Haegue Yang: Emergence includes a full spectrum of the artist’s installations, sculptures and two-dimensional works. Among them is the reconstruction of the Anthology of Haegue Archives (1998), the artist’s attempt at self-historicization through the presentation of a group of early works in a museological display case. Also included is the groundbreaking series of sculptures Non-Indépliables (2006-2010) where drying racks wrapped in fabric, yarn and light fixtures take on anthropomorphic qualities. Yang’s interests in domestic spaces as sites of reflection and planning of life are fully manifested in Sallim (2009), a critically acclaimed sculptural environment based on the artist’s Berlin kitchen at the time. The selection also includes Boxing Ballet (2013-2015), a theatrical staging of human-sized figures covered in brass bells. Their engagement with the gallery space as a box informs its title while challenging museum display conventions. Yang’s interest in movement is further emphasized in the series Sol LeWitt Vehicles (2018), and these moveable sculptures on casters will be activated throughout the run of the exhibition. They will be presented against the wall mural Eclectic Totemic (2013), which references the diversity of sources and influences that have shaped Yang’s work.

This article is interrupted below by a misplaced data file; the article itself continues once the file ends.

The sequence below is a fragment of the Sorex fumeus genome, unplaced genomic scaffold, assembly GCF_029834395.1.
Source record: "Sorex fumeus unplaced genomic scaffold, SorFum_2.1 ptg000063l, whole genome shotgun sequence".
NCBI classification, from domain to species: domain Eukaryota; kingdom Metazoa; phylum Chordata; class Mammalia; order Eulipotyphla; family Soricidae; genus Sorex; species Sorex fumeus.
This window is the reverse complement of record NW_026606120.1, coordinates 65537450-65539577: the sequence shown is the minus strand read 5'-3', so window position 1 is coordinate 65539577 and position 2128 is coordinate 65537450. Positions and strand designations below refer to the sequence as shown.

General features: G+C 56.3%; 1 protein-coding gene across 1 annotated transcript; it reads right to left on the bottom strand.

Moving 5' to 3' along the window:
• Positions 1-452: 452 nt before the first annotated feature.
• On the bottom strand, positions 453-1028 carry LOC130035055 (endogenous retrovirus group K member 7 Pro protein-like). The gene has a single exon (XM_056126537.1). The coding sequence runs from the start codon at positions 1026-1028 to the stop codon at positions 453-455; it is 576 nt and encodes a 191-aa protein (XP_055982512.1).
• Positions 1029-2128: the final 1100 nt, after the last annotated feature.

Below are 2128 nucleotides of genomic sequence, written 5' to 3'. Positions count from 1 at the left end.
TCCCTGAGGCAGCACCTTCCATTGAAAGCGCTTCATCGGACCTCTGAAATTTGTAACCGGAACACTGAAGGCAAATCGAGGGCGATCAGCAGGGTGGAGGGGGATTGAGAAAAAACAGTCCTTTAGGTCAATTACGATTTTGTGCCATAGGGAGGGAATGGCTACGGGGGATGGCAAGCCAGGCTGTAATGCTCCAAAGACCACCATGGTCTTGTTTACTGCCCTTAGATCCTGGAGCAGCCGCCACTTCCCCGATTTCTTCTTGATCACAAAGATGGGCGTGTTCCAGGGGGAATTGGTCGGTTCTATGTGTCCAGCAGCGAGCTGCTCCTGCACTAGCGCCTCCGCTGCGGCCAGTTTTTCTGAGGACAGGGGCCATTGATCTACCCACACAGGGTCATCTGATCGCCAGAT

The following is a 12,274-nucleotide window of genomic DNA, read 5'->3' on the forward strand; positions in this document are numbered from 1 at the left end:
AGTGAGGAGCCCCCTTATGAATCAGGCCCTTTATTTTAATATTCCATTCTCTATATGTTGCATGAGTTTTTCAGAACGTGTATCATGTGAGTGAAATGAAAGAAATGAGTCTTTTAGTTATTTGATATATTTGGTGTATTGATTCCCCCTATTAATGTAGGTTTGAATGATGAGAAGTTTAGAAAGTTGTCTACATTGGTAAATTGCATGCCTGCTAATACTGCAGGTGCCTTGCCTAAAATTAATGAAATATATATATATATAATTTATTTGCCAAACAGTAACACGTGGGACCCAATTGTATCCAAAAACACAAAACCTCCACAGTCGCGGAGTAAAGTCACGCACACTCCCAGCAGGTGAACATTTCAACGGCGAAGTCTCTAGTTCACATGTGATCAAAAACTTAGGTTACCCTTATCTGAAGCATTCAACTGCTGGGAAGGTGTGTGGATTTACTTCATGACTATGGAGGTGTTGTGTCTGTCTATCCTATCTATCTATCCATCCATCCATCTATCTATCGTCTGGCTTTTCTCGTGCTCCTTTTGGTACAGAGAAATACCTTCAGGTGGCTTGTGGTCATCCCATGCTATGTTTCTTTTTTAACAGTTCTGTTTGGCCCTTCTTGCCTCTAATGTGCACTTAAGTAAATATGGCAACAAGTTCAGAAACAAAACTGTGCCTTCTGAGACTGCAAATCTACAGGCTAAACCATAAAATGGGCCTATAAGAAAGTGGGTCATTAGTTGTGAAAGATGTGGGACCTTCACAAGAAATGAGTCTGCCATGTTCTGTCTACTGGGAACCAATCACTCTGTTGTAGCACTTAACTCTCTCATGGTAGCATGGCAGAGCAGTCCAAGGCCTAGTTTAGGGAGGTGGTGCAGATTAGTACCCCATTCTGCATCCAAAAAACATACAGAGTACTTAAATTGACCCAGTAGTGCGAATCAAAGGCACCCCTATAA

The exhibition is accompanied by a parallel presentation of Yang’s video essays on the 4th floor of the AGO’s Contemporary Tower, and a one-time staging of The Malady of Death (2008-ongoing), a conceptual commitment of the artist to the identically titled novella by Marguerite Duras in Jackman Hall in late September (exact dates to be announced shortly).
A hardcover catalogue will be published for the exhibition, featuring contributions by Lynne Cooke, senior curator at the National Gallery of Art, Washington DC; Jee-sook Beck, director of SeMA and curator of the 2016 edition of the SeMA Biennale Mediacity Seoul; and AGO exhibition curator, Adelina Vlas. Titled Haegue Yang: Emergence the catalogue is co-published by Prestel and the AGO and will be available in early summer, including at the shopAGO.
HIGHLIGHTS OF THE EXHIBITION
Haegue Yang: Emergence includes a reconstruction of the Anthology of Haegue Archives, a selection of early works from 1994 to 1998. Presented in this format for the first time since 1998, Anthology of Haegue Archives becomes an exploration of self-historicization employing sentimentality, humour and irony and uses a display case as a museological convention.
Made in the scale and shape of Yang’s Berlin kitchen at that time, Sallim (2009) explores a notion of space that is private, yet serves as a kind of public engagement. In Korean, the word ‘sallim’ simply translates to ‘running of a household,’ yet it means more than that literal term. The kitchen is historically perceived as the representative location of women’s work, and Yang’s engagement with ideas of domesticity highlights its status as a central and vital space for life’s preparation and maintenance. For Yang, it is also a sensorial space, where things are heated, scents are produced, steam and moisture gather, and water runs as life is planned and organized.